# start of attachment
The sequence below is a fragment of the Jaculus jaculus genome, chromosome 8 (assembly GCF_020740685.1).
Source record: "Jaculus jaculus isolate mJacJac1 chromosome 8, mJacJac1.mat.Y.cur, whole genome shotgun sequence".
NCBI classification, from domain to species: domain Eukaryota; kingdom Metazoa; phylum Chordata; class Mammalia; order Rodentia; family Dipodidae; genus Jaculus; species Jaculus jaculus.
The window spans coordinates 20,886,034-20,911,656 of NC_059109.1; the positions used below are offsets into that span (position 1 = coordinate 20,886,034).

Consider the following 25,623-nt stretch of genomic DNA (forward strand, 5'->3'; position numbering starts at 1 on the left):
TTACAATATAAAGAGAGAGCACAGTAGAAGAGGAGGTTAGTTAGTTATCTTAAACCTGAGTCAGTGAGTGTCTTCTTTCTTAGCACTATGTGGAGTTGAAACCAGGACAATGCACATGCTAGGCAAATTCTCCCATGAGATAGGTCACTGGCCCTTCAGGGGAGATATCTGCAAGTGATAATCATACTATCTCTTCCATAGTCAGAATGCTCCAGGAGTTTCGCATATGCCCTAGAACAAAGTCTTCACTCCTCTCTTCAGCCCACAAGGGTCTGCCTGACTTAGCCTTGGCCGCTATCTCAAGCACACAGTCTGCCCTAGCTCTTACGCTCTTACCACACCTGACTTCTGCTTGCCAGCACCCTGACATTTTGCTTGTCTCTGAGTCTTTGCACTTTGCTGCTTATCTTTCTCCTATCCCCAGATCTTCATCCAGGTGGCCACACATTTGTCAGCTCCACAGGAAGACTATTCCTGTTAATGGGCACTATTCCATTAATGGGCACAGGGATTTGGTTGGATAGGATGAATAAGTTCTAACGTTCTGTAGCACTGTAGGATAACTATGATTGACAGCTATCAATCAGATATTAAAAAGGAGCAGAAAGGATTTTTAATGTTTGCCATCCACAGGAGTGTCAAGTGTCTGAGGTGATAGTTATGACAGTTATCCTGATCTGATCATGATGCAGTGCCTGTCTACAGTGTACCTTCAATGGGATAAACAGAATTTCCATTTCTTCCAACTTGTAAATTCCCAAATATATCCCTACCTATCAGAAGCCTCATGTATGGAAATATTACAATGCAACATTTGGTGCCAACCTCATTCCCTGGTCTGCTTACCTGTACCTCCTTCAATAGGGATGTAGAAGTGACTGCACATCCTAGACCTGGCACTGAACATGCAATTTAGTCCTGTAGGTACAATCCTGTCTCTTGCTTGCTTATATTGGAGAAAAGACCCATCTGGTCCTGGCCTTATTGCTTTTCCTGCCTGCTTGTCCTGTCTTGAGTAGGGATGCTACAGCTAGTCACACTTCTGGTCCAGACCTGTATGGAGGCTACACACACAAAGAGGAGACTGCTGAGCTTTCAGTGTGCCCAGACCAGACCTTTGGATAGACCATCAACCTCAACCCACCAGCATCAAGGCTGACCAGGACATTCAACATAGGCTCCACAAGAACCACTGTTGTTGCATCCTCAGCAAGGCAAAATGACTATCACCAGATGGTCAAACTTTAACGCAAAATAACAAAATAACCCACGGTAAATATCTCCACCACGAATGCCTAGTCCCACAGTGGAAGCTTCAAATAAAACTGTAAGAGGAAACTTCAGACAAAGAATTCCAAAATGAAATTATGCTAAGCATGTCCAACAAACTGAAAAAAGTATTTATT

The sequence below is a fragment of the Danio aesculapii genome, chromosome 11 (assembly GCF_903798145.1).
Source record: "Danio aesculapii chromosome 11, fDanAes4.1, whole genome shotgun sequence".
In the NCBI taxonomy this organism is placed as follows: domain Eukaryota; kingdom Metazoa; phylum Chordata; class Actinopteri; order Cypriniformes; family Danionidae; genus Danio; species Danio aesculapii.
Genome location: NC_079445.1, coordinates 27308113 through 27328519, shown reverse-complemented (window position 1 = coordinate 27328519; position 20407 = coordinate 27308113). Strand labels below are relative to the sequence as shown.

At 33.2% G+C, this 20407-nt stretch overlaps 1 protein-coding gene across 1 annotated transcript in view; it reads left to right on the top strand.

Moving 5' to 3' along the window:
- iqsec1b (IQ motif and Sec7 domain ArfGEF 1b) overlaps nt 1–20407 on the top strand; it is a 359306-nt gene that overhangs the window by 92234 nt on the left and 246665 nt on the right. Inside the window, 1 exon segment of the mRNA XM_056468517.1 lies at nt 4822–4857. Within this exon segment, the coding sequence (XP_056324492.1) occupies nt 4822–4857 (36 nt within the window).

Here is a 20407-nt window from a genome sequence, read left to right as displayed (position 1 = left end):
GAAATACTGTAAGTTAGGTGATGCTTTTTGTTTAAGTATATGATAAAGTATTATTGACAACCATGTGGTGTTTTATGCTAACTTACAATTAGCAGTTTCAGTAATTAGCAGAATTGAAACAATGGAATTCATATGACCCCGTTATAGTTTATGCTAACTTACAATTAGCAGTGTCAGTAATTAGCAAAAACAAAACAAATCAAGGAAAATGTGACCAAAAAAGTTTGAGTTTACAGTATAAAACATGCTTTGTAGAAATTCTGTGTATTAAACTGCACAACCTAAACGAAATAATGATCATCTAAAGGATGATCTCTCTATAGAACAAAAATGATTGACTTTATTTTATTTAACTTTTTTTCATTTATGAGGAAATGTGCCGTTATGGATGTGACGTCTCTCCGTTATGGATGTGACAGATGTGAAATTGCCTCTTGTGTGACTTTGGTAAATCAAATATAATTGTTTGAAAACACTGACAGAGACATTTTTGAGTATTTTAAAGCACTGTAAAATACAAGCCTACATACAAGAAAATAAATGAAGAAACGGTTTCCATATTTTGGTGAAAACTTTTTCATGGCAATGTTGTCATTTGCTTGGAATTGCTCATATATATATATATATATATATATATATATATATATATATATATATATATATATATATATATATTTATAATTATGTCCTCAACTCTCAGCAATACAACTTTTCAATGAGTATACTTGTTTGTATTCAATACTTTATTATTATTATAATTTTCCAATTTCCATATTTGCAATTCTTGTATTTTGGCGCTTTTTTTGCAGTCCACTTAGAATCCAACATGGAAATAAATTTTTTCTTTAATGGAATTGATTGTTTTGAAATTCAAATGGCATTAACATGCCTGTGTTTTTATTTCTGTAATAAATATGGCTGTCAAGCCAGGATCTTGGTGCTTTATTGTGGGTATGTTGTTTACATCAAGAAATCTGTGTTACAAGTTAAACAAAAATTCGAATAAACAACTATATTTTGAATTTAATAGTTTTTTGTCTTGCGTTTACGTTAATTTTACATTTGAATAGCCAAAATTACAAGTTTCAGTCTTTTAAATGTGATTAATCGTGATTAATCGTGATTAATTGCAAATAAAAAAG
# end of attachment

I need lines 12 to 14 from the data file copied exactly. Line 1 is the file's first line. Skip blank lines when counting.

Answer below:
Moving 5' to 3' along the window:
- iqsec1b (IQ motif and Sec7 domain ArfGEF 1b) overlaps nt 1–20407 on the top strand; it is a 359306-nt gene that overhangs the window by 92234 nt on the left and 246665 nt on the right. Inside the window, 1 exon segment of the mRNA XM_056468517.1 lies at nt 4822–4857. Within this exon segment, the coding sequence (XP_056324492.1) occupies nt 4822–4857 (36 nt within the window).

Here is a 20407-nt window from a genome sequence, read left to right as displayed (position 1 = left end):